Used to produce catecholamines (adrenaline and adrenaline) hormones; also found in some neurotransmitters like acetylcholine, dopamine, and serotonin.
Used to store food and makeup cell membranes. Depending on the conditions, it can be either a liquid or a solid (body temperature is usually around 37 °C). Can move from one place to another by diffusion.
Macromolecules made of amino acids that help build tissues, transport substances throughout the body, sense stimuli in the body, and form antibodies. They can also have structural roles by forming fibers like collagen and elastin proteins.
Important nutrients that play many roles in supporting the body’s activities. Vitamins are small chemical compounds that are essential for life, and they can be found in food and made by the body.
Used to stimulate the production of erythrocytes (red blood cells) in bone marrow, also called EPO for short.
Protect against damage to the blood vessel wall by forming a plug that seals off bleeding when it occurs, also called PLT for short.
Substances secreted by the body from within cells that serve as messengers to the outside world.
Biomacromolecule made up of many different proteins, usually linked together in a ring.
An important component of the extracellular matrix (ECM), it has a large number of biochemical functions, including transporting, storing, and hydrolyzing water, also called hyaluronan for short. It is composed of multiple chains (polysaccharides) and can form strong bonds with other molecules such as sulphation groups (S).
23. G-Coupled Protein Receptor
Part of a group of receptors activated by hormones, can also be found in Odorant Receptors, Growth Hormone Receptors, and many others.
Protein used for binding cells that are very close to each other and helping them stick together as well as regulating cell movement.
This is just a small list compared to all of the different biomacromolecules that exist in nature. The human body has about 100 trillion cells, and in each cell, there are thousands of biomacromolecules. Hundreds of more proteins, carbohydrates, lipids (waxes), nucleic acids, sugars, and water form these macromolecules.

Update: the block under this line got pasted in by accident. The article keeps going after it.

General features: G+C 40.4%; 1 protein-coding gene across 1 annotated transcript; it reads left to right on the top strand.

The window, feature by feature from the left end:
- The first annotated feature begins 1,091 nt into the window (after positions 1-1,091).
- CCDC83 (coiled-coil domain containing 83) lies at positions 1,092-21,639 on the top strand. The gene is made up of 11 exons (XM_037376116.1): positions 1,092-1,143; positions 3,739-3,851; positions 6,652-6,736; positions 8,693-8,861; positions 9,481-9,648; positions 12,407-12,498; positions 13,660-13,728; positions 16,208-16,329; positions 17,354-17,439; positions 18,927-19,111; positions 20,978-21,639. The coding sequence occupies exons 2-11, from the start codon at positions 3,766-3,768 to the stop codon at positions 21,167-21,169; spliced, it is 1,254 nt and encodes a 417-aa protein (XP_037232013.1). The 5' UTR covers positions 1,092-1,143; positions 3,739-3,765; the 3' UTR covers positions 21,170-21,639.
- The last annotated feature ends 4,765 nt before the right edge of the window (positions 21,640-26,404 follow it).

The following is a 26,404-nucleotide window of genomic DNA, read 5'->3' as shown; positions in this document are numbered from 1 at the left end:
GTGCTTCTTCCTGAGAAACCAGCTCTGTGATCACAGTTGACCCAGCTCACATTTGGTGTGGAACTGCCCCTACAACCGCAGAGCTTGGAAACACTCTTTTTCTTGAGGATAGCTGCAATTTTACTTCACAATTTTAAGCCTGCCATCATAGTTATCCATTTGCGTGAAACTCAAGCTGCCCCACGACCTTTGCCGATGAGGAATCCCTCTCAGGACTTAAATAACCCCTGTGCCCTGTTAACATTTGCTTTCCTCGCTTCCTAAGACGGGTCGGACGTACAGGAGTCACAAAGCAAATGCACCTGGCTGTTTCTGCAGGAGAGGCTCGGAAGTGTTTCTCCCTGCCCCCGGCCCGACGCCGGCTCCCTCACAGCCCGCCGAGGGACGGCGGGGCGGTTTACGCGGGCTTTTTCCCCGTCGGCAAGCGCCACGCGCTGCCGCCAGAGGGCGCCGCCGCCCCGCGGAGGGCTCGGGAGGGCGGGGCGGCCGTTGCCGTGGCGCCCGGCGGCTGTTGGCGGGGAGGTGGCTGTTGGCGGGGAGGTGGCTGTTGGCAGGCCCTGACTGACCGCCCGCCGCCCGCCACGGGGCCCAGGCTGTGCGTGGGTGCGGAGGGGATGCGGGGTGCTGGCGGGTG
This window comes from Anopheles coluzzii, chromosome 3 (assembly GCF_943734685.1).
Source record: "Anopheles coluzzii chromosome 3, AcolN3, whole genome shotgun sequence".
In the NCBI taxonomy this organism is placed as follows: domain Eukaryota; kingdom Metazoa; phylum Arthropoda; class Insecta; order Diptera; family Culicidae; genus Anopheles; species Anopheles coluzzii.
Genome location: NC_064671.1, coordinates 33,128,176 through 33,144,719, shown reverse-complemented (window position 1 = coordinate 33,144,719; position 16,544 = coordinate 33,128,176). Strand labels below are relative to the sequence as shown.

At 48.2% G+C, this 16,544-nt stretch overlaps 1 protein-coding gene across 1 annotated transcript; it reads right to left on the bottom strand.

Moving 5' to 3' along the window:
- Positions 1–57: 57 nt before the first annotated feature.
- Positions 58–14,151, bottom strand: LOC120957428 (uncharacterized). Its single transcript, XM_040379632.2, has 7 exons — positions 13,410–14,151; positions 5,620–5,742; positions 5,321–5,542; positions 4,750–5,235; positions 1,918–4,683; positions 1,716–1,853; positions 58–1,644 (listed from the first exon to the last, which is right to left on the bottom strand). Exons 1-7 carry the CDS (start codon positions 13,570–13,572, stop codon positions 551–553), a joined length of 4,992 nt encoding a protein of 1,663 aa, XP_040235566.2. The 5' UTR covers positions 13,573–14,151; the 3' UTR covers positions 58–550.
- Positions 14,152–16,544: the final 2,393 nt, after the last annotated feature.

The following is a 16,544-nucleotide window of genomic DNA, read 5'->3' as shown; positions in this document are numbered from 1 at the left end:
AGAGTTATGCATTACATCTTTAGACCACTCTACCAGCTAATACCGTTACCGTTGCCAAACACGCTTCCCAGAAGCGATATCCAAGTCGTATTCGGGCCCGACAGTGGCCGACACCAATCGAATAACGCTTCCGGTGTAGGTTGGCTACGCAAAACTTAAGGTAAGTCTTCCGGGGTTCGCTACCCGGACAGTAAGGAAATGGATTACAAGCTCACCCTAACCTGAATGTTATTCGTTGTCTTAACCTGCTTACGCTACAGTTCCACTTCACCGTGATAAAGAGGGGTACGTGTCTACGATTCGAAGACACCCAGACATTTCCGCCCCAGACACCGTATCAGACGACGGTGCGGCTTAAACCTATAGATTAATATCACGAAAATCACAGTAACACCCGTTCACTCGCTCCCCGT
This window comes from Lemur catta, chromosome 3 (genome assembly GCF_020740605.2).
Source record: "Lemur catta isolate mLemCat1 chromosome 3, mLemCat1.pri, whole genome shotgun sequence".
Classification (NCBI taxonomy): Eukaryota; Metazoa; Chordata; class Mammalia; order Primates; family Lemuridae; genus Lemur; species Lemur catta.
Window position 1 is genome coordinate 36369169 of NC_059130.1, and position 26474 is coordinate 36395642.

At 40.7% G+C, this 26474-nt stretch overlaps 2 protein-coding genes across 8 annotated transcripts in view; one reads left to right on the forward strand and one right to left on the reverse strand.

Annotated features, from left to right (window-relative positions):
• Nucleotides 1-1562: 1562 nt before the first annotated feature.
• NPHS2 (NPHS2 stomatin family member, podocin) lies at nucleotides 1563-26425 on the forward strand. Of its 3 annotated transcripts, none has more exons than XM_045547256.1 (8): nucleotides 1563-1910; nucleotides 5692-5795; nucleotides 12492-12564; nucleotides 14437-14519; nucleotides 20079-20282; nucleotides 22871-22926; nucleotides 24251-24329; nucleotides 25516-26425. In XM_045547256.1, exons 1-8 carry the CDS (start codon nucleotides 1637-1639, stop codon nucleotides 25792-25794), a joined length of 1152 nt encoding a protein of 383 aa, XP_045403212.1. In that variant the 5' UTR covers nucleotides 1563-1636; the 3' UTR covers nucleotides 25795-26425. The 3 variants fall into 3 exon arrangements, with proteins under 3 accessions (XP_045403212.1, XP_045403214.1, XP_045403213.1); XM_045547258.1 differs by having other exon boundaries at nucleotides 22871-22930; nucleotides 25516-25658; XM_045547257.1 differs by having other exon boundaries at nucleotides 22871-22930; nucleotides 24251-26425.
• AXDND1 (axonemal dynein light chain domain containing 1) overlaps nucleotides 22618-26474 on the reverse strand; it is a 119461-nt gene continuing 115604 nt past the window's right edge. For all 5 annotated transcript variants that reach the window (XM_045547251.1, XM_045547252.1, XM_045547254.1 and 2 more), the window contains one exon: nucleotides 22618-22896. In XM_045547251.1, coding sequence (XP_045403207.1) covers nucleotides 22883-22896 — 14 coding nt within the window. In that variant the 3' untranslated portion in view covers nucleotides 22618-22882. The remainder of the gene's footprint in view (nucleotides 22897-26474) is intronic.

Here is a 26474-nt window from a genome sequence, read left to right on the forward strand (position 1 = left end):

Biomacromolecules are vital to the function of all life because they allow organisms to respond effectively to their environment. Like most plants and animals, mammals are able to store energy in biomacromolecules like fat. Like many other organisms, humans prefer to eat fats because they are an efficient way of storing energy as well as providing essential nutrients that aid in the growth of cells and maintaining a healthy metabolism. Human fat is made up of fatty acids and glycerol bonded together with proteins that give it a yellow color.
The body makes up a large component of fat around the liver and helps control hunger, fat storage, blood cholesterol levels, and produces hormones that affect how we feel. The brain also contains high concentrations of fat in areas that require a lot of energy, like neurons in the cerebrum and the mammillary bodies. The percentage of fat accumulation depends on both caloric intake as well as individual genetics. There are people who have higher levels of body fat than others, while others have very little.
Fat contributes to weight gain because it takes more calories to maintain a larger mass than when a smaller mass is maintained. Humans do not store energy in biomacromolecules in all their cells; only certain types contain fats, and others do not. For instance, neither nerve cells nor skin cells contain fats. This is because fatty acids can be used for quick energy but are not very efficient for long-term energy storage.
This means that fat cannot be relied upon to provide essential functions in the cell during times when food is scarce. Fat provides stability and cushioning for organs like the kidneys and brain, which means they would not function well if they did not contain some fat. The liver produces a large number of biomacromolecules to aid in the digestion and absorption of fats, carbohydrates, lipids, vitamins, and minerals because these substances serve as an important source of nutrients necessary for survival.